It's All in the Game
This may come as a shock, but from the donor's point of view the act of supporting a charity can be a little dry. Corporate-looking websites, payment gateways and shopping carts are the norm, but maybe they lack something to really engage today's audience. Fear not, the technology industry has another concept to save the day: gamification -- the application of game-design to an otherwise dry process -- could be the thing that keeps your donors engaged with your cause.
You may be a gamer -- in which case you probably see the role that gaming could play for charities. But if you're not, and perhaps your teenage son or daughter is, you would be forgiven for wondering how the frivolity of the gaming world might be relevant to the noble art of donor engagement.
First, let's acknowledge the importance of the gaming industry. In 2011 the global video game market was valued at $65 billion (source: Reuters). By comparison, the global music industry -- that's everything: sales of recorded music, music publishing and live performance -- was $68 billion and has been relatively flat for a few years (source: eMarketer). Gaming is a huge and still rapidly growing sector of the entertainment industry.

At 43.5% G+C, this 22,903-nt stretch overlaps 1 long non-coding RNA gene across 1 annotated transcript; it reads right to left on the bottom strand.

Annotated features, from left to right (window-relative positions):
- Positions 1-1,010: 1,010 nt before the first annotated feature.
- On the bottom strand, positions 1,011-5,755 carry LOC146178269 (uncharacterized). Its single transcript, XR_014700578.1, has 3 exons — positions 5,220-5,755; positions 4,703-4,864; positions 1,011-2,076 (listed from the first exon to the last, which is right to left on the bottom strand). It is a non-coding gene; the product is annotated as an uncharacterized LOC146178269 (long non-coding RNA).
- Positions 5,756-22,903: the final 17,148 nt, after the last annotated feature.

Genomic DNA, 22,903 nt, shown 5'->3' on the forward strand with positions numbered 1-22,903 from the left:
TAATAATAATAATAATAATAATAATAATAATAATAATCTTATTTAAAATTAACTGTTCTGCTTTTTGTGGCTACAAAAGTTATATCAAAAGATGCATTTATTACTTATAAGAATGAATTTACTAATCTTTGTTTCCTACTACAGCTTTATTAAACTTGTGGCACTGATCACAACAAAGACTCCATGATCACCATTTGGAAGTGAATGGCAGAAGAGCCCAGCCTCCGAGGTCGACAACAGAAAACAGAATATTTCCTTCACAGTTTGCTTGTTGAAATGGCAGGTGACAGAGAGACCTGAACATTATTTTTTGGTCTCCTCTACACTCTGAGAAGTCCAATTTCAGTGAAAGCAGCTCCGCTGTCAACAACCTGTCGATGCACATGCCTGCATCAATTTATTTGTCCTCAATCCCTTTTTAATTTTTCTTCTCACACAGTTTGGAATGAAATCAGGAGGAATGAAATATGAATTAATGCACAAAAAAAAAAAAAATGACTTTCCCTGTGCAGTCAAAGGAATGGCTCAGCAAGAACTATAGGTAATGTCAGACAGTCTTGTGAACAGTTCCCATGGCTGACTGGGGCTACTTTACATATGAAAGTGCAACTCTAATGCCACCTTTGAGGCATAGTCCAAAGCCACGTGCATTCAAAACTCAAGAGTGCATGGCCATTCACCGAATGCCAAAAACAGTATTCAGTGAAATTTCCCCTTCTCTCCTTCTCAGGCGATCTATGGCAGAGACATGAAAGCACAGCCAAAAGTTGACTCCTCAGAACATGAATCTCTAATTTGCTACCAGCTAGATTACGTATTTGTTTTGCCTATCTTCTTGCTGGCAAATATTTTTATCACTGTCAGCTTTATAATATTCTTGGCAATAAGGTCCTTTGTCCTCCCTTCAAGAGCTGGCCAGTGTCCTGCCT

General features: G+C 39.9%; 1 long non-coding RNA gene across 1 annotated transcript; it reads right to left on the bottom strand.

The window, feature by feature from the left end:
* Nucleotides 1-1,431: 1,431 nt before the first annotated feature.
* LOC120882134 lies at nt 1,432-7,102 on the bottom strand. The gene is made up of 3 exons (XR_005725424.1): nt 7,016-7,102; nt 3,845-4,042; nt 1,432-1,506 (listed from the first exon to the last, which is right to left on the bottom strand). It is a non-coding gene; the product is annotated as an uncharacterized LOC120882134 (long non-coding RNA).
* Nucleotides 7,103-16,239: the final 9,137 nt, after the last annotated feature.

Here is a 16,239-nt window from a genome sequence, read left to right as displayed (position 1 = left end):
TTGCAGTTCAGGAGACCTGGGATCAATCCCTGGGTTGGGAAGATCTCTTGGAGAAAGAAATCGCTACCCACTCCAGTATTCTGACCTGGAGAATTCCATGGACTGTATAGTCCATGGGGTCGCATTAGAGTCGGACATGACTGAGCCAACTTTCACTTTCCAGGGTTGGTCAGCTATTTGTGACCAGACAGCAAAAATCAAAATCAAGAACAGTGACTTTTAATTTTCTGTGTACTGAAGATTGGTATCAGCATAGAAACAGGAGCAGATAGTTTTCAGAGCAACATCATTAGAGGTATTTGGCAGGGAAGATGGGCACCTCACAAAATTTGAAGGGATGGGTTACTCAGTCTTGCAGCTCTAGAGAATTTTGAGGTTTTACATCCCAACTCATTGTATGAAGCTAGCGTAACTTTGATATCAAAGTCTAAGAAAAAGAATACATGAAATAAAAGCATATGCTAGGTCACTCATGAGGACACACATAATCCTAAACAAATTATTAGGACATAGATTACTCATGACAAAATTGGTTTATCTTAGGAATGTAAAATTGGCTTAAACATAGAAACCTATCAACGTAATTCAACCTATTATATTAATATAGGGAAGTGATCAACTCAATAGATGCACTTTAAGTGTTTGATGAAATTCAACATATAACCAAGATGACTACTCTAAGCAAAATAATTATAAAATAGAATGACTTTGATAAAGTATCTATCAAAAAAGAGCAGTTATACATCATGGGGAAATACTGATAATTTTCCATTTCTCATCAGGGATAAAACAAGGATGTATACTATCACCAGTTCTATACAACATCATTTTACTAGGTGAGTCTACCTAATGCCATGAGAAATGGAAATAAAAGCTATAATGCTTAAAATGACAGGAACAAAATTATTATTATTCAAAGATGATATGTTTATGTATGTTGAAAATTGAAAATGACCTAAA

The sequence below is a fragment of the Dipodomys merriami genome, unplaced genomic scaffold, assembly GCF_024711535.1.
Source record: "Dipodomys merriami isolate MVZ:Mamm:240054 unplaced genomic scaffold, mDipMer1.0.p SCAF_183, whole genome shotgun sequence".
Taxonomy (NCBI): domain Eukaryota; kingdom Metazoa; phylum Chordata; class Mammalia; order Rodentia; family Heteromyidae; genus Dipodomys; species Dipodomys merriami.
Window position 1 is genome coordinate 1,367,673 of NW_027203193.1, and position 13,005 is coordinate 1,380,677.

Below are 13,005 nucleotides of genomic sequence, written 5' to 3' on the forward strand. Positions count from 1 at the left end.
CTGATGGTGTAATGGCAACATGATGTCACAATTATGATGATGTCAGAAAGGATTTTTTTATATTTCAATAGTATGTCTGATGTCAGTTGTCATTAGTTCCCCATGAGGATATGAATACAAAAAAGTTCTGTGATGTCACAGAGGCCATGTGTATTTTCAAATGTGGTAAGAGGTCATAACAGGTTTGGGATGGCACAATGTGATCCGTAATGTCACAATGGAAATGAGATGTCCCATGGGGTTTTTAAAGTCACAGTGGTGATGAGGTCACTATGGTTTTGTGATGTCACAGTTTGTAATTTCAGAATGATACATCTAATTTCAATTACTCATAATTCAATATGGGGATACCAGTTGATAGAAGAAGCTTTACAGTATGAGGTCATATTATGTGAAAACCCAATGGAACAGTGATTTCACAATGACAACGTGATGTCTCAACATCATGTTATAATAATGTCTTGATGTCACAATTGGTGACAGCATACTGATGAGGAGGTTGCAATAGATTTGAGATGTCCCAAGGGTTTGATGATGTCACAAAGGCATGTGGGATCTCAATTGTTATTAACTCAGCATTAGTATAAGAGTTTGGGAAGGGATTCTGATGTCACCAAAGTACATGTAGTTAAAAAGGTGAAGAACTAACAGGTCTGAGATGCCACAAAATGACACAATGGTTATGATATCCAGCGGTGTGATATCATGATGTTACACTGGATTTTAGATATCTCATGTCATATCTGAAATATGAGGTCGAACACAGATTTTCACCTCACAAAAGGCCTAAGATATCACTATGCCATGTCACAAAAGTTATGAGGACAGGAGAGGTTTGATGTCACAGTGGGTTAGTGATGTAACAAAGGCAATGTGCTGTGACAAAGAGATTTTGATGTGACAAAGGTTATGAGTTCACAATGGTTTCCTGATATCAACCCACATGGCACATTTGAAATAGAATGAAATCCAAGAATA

Now consider the gamers. Research shows that gamers exhibit many qualities that charities look for in a donor. They are super-engaged and they work hard -- see how many hours they put in (apparently the average gamer in a country with a game-playing culture puts in as many hours gaming as he or she did attending school from the age of 9 to 17 -- around 10,080 hours - source: Carnegie Mellon University).
Gamers respond to a challenge -- whether it's the "next level" or uncovering what's called an epic win in the gaming world, a gamer will aspire to reach it. They exhibit high levels of trust to other gamers -- they will often partner with other gamers online to achieve their goals. They love recognition -- whether it's a badge, a ribbon or their name on a leader-board, they are motivated by achievement and the recognition that comes with it. They are innately optimistic -- they expect benefits so they invest the time and energy into the games. They are social -- they form relationships and identify with a community of like-minded gamers.